I’ve got two. A couple years ago I finished one of the very first textbooks available for teaching mobile application and game development for university and for high schools. That has been very successful and has been one of the few textbooks available for learning to do mobile application and game development. I have actually gotten to travel all over North America teaching on mobile applications because of this textbook.

My most exciting project is my current one, which is examining the Pygmalion effect. It places students inside a virtual environment and assigns them an avatar, investigating whether that impacts their learning. That is a project that is still in its early stages. Working with my DET students, we are creating those avatars and creating that virtual world for them to be able to interact in and will give them educational projects to achieve. Is the selection of the avatar important? Do they learn the same with a stick figure as they would a figure that they would associate with learning? If we are doing physics or advanced math and I give you an avatar that looks like Einstein, does that give the student motivation, or do you just not try because you have Einstein to do your math? We don’t know, this hasn’t been researched.

Are there any press releases or online mentions in any magazines, newspapers, or online articles that you would like included in this spotlight?

  • Say Something Smart (Aug, 2015) – Podcast discussing the educational/therapeutic uses of games.
  • Corona Geek (Aug, 2012 to present) – Weekly Google+ Hangout covering the field of mobile application and game development.
  • KTXS News (Mar. 3, 2011) “100% Job Placement For Game And App Design Students” http://bigcountryhomepage.com/search-fulltext?nxd_id=349046.
  • KTXS News, (Feb. 15, 2011). “ACU Offers New Course About Application Development” http://bigcountryhomepage.com/fulltext/?nxd_id=342956.
  • KTXS News (Apr. 6, 2010) “ACU Launches First Student Paper on iPad” http://bigcountryhomepage.com/search-fulltext?nxd_id=233495.
  • ACU (Apr, 2010). “The Optimist is first to publish on iPad.” http://www.acu.edu/promise/innovative/ipad_optimist.html

Do you do any charity or non-profit work? 

My main charity work is through church. I used to be very active in Junior Achievement, Habitat for Humanity, Big Brothers, and things like that as well.

Who is your role model, and why?

Role models are a tough thing. I started out as an atheist. You look to the world for your role models when you’re an atheist. After becoming a Christian, my role model became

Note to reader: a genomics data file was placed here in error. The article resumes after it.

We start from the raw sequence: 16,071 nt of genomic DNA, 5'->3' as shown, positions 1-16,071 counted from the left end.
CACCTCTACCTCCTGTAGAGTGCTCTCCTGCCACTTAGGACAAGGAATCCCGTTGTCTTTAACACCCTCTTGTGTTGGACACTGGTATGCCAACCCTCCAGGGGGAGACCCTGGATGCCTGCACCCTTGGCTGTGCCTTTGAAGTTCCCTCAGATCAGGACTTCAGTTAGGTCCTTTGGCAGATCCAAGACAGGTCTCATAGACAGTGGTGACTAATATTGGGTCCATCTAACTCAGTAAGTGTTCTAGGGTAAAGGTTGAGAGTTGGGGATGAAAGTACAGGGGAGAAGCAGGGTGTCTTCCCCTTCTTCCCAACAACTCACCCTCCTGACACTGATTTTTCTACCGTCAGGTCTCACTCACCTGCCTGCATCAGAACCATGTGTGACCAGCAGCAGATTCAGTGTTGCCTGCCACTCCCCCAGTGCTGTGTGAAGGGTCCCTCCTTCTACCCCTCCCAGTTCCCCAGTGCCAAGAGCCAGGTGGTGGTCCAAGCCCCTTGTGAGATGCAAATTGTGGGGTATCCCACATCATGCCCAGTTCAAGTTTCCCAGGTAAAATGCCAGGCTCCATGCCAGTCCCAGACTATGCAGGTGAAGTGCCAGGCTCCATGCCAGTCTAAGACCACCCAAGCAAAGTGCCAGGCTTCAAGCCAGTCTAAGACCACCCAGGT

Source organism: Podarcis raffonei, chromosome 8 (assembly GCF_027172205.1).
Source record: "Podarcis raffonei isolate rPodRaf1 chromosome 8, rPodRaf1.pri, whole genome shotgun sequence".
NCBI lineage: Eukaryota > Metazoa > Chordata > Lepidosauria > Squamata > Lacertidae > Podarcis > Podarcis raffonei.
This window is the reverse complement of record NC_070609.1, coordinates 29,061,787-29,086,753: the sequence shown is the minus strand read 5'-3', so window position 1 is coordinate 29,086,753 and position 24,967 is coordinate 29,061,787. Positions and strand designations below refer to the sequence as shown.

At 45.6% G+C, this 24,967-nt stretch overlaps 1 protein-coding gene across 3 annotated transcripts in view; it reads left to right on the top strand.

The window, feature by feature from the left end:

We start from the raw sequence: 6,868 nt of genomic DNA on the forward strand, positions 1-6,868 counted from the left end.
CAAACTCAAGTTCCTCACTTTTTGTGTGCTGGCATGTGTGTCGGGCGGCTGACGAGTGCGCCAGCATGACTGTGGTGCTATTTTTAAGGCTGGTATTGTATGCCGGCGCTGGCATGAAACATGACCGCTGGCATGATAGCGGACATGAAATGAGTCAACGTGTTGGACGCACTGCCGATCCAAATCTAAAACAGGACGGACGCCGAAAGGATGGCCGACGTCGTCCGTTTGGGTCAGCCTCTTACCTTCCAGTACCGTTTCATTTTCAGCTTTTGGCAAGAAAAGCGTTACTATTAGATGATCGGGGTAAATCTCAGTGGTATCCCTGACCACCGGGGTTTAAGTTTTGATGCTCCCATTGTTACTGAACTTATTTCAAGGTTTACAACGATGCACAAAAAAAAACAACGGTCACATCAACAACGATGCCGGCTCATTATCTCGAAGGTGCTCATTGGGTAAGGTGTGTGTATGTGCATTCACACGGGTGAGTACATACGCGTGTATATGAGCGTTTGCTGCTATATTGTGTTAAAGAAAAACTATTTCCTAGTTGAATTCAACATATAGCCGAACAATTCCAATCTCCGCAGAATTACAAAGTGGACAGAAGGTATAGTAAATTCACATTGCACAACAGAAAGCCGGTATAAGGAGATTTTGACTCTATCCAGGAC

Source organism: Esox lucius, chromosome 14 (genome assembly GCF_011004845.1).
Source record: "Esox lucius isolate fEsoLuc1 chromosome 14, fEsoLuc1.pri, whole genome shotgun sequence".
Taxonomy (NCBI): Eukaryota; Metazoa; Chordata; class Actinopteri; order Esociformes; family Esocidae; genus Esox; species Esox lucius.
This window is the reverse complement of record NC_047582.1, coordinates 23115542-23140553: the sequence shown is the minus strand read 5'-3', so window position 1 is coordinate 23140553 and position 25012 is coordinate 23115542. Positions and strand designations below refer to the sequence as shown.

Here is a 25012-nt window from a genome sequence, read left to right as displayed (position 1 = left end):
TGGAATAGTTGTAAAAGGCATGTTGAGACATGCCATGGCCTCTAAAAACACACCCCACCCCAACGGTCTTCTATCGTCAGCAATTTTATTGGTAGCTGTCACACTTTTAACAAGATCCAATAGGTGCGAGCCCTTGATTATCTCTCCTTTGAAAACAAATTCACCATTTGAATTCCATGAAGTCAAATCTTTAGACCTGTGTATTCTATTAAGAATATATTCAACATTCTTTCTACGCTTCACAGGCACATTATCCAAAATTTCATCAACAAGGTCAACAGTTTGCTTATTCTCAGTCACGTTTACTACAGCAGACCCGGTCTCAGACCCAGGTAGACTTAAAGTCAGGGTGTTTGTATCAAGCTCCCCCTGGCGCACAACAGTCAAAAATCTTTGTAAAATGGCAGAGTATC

Jesus. I try to be more like Him in my daily actions. Some days I am better at it than others. That’s my role model, and I’m sure that is a common role model for Christians.

Who was your most inspirational professor and why?

There were several while I was attending ACU that had a huge impact.

I primarily came to ACU because Dr. Leonard Allen was teaching. He had written several books on being a Christian and what it meant to be a Christian. I wanted to learn from him.

I think the man who had the greatest impact on me while I was here was Dr. Terry Meethy. He encouraged us to not accept limitations. He challenged us to go for more. I was finishing up my undergraduate at the time and I had not even considered masters or doctorate work. He challenged me to think bigger. He taught me to think about more than impacting one school or one congregation, but to think on a more global scale. He was one of those people who, when he walked into a room, knowledge spilled off and you just had to soak up all that you possibly could. That was very inspirational. I only had him for a few individual classes, but he had a huge impact on my perspective and my view of the world.

If you could have a superpower, what would it be and why?

As a teenager I was into comic books. I always liked the flash. He could run fast and zip through walls and get wherever he needed to be. And he was a scientist! He was really smart about what he did. I was also into the X-Men as well. Professor Xavier used his brain to communicate with people. So, I never settled on one.

What is something that students might be surprised to find out about you?

I am a former atheist. I was an active atheist when I went off to college. I actively worked to convert people to atheism. It was in my early twenties that I became a Christian.

What would you really want students and alums to know about you?

Be passionate about what it is you do. If you’re passionate about it, you can make a difference and change the world.